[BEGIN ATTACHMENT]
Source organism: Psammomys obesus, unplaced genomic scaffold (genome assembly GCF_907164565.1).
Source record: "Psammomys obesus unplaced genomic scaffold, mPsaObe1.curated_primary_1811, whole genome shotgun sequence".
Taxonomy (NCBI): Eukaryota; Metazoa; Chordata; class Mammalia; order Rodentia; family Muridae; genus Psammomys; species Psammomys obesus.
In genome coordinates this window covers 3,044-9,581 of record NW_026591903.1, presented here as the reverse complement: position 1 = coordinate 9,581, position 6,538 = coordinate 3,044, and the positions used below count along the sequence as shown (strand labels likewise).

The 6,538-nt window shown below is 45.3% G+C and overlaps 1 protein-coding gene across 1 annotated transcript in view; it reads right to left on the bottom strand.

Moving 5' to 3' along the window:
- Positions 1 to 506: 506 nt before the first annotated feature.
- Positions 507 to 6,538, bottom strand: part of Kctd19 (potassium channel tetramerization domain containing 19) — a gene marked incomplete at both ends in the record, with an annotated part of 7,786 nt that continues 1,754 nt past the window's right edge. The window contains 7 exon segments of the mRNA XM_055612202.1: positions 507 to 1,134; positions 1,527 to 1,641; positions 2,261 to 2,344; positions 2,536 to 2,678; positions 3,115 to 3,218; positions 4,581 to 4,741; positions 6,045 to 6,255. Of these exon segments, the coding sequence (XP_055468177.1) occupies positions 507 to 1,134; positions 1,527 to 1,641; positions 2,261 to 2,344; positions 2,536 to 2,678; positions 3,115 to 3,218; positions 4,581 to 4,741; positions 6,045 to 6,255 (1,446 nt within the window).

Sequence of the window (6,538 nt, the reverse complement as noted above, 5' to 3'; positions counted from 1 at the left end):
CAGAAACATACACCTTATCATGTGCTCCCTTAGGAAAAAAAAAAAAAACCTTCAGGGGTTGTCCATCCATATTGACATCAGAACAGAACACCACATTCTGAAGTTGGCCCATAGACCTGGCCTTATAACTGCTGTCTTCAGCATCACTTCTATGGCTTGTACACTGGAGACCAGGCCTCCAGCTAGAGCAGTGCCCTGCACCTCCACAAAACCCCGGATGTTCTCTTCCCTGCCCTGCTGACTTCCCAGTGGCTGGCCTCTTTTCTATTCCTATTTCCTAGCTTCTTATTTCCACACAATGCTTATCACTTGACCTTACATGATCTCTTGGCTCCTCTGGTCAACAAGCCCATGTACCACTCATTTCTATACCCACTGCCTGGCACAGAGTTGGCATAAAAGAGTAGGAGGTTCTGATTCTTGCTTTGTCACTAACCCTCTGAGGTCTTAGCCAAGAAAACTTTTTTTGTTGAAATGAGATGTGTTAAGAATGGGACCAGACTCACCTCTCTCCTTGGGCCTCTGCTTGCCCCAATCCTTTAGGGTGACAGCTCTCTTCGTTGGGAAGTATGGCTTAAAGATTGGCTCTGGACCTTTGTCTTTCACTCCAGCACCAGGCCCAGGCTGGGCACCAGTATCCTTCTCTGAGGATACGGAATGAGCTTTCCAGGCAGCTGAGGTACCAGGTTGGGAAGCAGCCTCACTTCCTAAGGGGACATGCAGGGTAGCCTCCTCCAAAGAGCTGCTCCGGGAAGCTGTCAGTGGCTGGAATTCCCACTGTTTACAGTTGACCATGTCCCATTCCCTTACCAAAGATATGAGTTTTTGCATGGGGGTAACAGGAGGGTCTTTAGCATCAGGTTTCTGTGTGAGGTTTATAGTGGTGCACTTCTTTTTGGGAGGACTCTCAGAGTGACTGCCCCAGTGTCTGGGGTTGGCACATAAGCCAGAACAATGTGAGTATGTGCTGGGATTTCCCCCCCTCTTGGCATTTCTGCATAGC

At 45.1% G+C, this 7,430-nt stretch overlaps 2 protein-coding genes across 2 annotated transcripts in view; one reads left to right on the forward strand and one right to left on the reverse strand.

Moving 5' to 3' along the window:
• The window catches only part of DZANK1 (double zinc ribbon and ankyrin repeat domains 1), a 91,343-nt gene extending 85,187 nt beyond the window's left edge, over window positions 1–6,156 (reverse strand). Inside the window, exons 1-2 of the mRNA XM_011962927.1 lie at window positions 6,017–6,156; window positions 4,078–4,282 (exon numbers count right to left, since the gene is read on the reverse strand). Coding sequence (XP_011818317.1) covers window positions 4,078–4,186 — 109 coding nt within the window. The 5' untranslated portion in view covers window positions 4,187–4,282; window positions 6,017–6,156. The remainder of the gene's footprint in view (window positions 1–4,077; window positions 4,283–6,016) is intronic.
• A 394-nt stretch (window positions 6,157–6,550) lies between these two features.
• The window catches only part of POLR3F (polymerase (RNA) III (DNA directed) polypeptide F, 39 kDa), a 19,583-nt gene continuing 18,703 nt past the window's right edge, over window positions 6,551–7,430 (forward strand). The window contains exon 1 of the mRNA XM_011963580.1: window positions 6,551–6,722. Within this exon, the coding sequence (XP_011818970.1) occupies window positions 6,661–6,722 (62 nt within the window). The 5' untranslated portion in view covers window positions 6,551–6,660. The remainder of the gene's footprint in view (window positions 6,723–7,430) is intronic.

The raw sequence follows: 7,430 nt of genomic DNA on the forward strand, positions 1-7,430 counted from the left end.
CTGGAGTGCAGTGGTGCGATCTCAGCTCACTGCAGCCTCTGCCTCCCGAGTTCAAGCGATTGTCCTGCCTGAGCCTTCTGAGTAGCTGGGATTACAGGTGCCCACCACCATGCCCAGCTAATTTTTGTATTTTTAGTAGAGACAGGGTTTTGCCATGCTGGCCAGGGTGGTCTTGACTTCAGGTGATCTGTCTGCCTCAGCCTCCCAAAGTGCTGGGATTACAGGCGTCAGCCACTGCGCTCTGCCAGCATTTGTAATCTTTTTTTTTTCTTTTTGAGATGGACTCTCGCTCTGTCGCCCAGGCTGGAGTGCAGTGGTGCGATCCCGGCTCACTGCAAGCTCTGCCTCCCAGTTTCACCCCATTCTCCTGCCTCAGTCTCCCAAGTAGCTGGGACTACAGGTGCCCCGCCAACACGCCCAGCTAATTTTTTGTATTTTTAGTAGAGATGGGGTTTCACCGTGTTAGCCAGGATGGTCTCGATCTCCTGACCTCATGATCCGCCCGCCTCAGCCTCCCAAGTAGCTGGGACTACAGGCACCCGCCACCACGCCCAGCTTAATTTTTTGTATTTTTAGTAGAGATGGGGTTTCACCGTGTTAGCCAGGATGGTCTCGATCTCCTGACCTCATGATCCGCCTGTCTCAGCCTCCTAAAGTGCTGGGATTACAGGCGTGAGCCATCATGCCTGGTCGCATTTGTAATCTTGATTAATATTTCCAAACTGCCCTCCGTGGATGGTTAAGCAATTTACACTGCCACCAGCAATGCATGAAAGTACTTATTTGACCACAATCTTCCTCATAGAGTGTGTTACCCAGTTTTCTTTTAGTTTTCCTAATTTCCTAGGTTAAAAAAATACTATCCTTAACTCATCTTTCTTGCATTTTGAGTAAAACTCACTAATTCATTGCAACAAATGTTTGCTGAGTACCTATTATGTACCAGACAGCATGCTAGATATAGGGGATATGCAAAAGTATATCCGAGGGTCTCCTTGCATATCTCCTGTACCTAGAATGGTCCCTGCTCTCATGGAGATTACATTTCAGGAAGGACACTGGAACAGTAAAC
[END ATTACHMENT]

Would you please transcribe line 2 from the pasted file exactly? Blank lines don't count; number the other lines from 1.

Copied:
Source record: "Psammomys obesus unplaced genomic scaffold, mPsaObe1.curated_primary_1811, whole genome shotgun sequence".